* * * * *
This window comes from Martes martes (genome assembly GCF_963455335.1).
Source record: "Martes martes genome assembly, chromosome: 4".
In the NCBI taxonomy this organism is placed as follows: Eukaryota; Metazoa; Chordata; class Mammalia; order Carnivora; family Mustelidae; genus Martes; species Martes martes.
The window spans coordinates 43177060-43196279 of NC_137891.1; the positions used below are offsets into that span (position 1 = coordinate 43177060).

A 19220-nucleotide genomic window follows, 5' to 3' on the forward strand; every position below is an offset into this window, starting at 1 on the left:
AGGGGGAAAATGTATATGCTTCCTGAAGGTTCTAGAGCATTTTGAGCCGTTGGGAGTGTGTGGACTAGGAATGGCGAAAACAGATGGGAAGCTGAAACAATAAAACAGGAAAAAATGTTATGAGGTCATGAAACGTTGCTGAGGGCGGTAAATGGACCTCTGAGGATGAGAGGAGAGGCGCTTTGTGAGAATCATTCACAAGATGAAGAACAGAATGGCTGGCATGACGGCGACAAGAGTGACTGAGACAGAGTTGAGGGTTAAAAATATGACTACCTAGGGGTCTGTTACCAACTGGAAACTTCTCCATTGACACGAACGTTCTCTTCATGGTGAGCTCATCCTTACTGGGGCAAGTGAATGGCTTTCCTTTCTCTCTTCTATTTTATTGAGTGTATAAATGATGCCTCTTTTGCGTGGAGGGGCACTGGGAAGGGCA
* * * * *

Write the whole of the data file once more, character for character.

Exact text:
This window comes from Martes martes (genome assembly GCF_963455335.1).
Source record: "Martes martes genome assembly, chromosome: 4".
In the NCBI taxonomy this organism is placed as follows: Eukaryota; Metazoa; Chordata; class Mammalia; order Carnivora; family Mustelidae; genus Martes; species Martes martes.
The window spans coordinates 43177060-43196279 of NC_137891.1; the positions used below are offsets into that span (position 1 = coordinate 43177060).

A 19220-nucleotide genomic window follows, 5' to 3' on the forward strand; every position below is an offset into this window, starting at 1 on the left:
AGGGGGAAAATGTATATGCTTCCTGAAGGTTCTAGAGCATTTTGAGCCGTTGGGAGTGTGTGGACTAGGAATGGCGAAAACAGATGGGAAGCTGAAACAATAAAACAGGAAAAAATGTTATGAGGTCATGAAACGTTGCTGAGGGCGGTAAATGGACCTCTGAGGATGAGAGGAGAGGCGCTTTGTGAGAATCATTCACAAGATGAAGAACAGAATGGCTGGCATGACGGCGACAAGAGTGACTGAGACAGAGTTGAGGGTTAAAAATATGACTACCTAGGGGTCTGTTACCAACTGGAAACTTCTCCATTGACACGAACGTTCTCTTCATGGTGAGCTCATCCTTACTGGGGCAAGTGAATGGCTTTCCTTTCTCTCTTCTATTTTATTGAGTGTATAAATGATGCCTCTTTTGCGTGGAGGGGCACTGGGAAGGGCA